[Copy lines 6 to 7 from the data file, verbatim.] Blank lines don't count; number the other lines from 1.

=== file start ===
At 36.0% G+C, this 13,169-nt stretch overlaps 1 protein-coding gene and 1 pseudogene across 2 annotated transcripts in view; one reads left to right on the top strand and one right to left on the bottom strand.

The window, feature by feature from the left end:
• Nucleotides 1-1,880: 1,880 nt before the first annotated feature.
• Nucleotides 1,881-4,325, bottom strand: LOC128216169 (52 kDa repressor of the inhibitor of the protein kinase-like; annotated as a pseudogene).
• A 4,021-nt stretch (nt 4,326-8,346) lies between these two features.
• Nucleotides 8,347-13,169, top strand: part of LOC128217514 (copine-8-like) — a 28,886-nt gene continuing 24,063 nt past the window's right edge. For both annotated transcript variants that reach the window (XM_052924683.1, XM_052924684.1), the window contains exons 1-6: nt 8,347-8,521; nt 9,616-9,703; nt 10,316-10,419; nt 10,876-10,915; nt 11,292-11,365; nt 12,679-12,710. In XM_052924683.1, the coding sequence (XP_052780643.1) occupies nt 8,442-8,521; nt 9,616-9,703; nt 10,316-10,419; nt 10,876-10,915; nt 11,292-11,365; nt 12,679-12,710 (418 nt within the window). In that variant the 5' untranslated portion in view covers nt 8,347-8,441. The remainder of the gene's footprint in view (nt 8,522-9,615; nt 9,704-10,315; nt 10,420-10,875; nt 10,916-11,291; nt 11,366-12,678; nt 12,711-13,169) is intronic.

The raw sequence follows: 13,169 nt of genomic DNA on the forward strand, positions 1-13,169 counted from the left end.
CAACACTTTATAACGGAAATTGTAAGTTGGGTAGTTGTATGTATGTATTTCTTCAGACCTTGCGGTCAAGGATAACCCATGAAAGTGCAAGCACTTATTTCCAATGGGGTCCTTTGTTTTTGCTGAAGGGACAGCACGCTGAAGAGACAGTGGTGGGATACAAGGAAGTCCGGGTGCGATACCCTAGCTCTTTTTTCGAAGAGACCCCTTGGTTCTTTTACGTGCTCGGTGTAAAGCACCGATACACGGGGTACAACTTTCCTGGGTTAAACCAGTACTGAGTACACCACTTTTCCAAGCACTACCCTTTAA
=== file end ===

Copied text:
• Nucleotides 8,347-13,169, top strand: part of LOC128217514 (copine-8-like) — a 28,886-nt gene continuing 24,063 nt past the window's right edge. For both annotated transcript variants that reach the window (XM_052924683.1, XM_052924684.1), the window contains exons 1-6: nt 8,347-8,521; nt 9,616-9,703; nt 10,316-10,419; nt 10,876-10,915; nt 11,292-11,365; nt 12,679-12,710. In XM_052924683.1, the coding sequence (XP_052780643.1) occupies nt 8,442-8,521; nt 9,616-9,703; nt 10,316-10,419; nt 10,876-10,915; nt 11,292-11,365; nt 12,679-12,710 (418 nt within the window). In that variant the 5' untranslated portion in view covers nt 8,347-8,441. The remainder of the gene's footprint in view (nt 8,522-9,615; nt 9,704-10,315; nt 10,420-10,875; nt 10,916-11,291; nt 11,366-12,678; nt 12,711-13,169) is intronic.

The raw sequence follows: 13,169 nt of genomic DNA on the forward strand, positions 1-13,169 counted from the left end.